WASHINGTON—Worlds won't collide in the next few days, but they'll get pretty close in the eyes of the casual observer.
Starting Friday night, Mercury, Venus and Saturn will appear to be so close together that the bright trio will look like a new constellation. The rare grouping, which can be viewed through Sunday night, will be followed Monday night with Mercury and Venus separated by such a small distance that some observers may mistake the two planets for one large star.
The planets won't be in any danger of a galactic collision. They'll still be millions of miles away from one another, but from Earth they'll look as if they're side by side.
The Monday night separation of Mercury and Venus by one-tenth of one degree—or one-third of the visible surface of a full moon—isn't expected to happen again until 2070.
"They'll be pretty darn close," said Geoff Chester, an astronomer at the U.S. Naval Observatory in Washington.
The appearance of three planets so seemingly close to one another is less rare and can be seen every five to 10 years, Chester said. Mercury, Venus and Saturn will appear to be within three full moons of each other this weekend.
The trio doesn't mark a transforming celestial occurrence, but rather the coincidence of the planets' different orbits, scientists said.
"Having the planets visible at the same time is quite a sight, but ... it happens, no big deal," said Allan Treiman, a senior staff scientist at the Lunar and Planetary Institute in Houston.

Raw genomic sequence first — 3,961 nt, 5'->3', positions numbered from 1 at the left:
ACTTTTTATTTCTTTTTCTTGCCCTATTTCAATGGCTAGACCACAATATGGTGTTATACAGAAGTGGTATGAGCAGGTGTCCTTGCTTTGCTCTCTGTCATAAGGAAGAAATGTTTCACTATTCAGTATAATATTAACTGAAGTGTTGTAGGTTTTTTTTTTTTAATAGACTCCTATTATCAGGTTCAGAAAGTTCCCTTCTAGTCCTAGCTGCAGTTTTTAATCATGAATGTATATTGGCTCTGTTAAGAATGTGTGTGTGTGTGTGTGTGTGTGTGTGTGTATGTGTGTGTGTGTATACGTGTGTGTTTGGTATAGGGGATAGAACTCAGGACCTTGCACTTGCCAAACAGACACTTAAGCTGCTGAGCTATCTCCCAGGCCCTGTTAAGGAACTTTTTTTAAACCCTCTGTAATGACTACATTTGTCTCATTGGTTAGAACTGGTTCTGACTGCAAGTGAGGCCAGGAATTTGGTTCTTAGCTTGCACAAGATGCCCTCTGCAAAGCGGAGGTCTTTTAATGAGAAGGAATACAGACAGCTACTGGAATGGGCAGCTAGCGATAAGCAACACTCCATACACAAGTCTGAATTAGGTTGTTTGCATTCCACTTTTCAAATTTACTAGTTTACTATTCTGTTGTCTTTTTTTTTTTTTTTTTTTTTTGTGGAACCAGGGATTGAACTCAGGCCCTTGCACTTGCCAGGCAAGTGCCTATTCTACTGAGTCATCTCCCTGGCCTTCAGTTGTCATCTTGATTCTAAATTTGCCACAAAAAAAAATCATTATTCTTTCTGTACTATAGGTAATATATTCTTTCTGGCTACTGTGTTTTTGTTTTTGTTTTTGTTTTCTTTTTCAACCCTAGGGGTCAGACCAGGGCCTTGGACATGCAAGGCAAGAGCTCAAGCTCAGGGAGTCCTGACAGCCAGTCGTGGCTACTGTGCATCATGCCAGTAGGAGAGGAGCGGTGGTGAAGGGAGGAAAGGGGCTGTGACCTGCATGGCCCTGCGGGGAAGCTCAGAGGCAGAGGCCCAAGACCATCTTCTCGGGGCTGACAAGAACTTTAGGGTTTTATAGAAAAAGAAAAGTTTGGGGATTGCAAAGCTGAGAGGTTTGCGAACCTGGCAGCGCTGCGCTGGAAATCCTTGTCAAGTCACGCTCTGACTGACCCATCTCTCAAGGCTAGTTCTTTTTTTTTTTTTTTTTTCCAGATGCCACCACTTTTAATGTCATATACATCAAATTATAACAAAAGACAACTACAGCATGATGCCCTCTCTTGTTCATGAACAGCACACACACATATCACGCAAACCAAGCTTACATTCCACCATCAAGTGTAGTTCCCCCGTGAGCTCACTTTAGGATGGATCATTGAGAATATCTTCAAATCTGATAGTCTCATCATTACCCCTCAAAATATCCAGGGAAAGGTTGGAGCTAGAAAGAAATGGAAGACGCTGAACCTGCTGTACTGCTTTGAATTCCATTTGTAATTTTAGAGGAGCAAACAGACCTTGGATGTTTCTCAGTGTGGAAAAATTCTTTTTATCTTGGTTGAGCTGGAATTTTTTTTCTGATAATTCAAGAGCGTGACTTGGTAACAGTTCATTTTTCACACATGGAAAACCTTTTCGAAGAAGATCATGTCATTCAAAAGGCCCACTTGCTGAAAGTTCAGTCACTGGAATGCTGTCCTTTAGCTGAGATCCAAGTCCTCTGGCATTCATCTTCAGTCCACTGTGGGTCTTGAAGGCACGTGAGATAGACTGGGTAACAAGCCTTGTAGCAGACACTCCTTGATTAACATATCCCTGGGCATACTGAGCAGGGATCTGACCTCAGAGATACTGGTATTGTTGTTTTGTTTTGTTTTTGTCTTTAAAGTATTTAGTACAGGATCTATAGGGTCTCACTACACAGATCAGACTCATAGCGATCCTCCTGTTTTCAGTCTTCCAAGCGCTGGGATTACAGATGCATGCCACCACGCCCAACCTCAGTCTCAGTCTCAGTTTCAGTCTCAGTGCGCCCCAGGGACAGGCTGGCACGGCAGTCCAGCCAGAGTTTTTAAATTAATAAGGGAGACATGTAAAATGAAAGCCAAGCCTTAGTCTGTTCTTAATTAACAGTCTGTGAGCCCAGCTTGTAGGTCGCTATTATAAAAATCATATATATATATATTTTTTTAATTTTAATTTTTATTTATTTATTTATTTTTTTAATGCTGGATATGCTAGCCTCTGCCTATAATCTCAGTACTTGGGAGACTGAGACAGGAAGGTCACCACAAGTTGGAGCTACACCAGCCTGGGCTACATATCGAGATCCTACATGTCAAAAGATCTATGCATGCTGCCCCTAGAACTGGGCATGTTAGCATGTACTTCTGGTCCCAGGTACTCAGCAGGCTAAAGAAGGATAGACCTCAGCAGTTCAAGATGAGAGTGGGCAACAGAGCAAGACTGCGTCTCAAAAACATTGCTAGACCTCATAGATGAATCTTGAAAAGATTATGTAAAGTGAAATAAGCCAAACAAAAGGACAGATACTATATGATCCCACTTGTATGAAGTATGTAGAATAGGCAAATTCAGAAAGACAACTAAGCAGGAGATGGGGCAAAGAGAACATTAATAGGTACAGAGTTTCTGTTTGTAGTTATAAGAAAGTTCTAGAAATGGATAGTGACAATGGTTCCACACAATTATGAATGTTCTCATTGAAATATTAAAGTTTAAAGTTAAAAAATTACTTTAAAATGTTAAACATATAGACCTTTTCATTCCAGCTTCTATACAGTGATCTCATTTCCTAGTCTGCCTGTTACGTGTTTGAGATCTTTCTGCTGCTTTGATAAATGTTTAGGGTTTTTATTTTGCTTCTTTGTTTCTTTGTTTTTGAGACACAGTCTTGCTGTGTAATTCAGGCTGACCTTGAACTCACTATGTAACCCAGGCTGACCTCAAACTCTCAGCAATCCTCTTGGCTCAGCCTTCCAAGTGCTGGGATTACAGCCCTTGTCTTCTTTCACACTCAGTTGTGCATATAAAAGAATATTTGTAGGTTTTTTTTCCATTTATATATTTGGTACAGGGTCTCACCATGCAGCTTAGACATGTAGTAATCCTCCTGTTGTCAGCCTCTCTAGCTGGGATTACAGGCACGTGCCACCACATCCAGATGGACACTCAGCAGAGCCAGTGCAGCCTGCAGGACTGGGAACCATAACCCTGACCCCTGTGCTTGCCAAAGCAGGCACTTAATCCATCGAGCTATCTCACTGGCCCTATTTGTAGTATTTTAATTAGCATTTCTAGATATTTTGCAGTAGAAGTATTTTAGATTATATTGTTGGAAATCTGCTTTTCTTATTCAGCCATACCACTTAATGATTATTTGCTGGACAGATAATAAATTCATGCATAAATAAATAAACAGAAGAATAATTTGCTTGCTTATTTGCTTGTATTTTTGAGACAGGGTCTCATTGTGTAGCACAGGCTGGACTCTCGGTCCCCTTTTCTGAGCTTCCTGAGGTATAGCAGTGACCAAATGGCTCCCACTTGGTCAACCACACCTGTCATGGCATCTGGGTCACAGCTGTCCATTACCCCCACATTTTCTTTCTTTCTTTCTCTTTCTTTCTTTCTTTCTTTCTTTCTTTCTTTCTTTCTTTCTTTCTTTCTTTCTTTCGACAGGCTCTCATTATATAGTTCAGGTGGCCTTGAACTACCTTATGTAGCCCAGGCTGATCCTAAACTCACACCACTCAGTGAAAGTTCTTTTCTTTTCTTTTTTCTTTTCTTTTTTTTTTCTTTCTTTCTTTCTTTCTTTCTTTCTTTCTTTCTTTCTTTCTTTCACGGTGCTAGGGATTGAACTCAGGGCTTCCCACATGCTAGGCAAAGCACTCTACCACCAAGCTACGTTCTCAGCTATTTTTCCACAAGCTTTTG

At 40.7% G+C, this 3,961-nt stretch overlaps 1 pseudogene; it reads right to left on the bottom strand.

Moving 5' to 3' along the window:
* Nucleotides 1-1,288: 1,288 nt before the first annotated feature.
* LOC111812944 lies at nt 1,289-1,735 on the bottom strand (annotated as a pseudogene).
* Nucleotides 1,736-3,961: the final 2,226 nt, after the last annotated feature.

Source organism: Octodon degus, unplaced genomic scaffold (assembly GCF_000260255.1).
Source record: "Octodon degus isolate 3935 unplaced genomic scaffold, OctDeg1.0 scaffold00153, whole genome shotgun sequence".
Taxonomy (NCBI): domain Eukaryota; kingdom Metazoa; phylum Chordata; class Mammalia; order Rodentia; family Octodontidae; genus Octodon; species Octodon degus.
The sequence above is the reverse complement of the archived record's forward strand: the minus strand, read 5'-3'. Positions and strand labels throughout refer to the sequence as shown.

Though they aren't scientifically significant, the planetary maneuverings are an easy way for people to become re-engaged in star-watching because the planets can be seen without instruments, said Jack Horkheimer, the host of "Jack Horkheimer: Star Gazer," a Miami-based weekly PBS show. He said Americans, especially those in cities, had trouble star-gazing because streetlights obscured most of what could be seen at night.
"These are the kinds of things that have deeply impressed the minds of our ancestors for thousands of years," he said of the planets' close proximity. "It's wonderful to be able to connect with your ancestors, to see what your ancestors saw."
The best time to view the phenomenon is 30 to 45 minutes after sunset (set to take place at about 8:30 p.m. EDT). Observers will find the planets in the western sky. Streetlights shouldn't block them out, Horkheimer said, because they probably won't be on yet.
Venus, which will be sandwiched between Mercury and Saturn, will give off a very bright light. Mercury, to Venus' right, will give off a pinkish hue. Saturn will be to the left of Venus and will look white. Horkheimer recommended using binoculars or telescopes to see some of the planets' striking details, such as Saturn's rings.
Being able to see Mercury clearly is eventful in itself, Chester said, because the planet closest to the sun is rarely seen in a dark sky. He noted that the 16th-century astronomer Nicolaus Copernicus, who theorized correctly that the sun was the center of the solar system, never saw Mercury.
"You have an opportunity to make an observation, albeit a casual one, that was missed by one of the world's great thinkers," Chester said. "For me, that's worth a few minutes of time from my everyday life."
For more information online, go to www.jackstargazer.com, http://science.nasa.gov/Astronomy.htm or www.aaa.org.
(c) 2005, Knight Ridder/Tribune Information Services.
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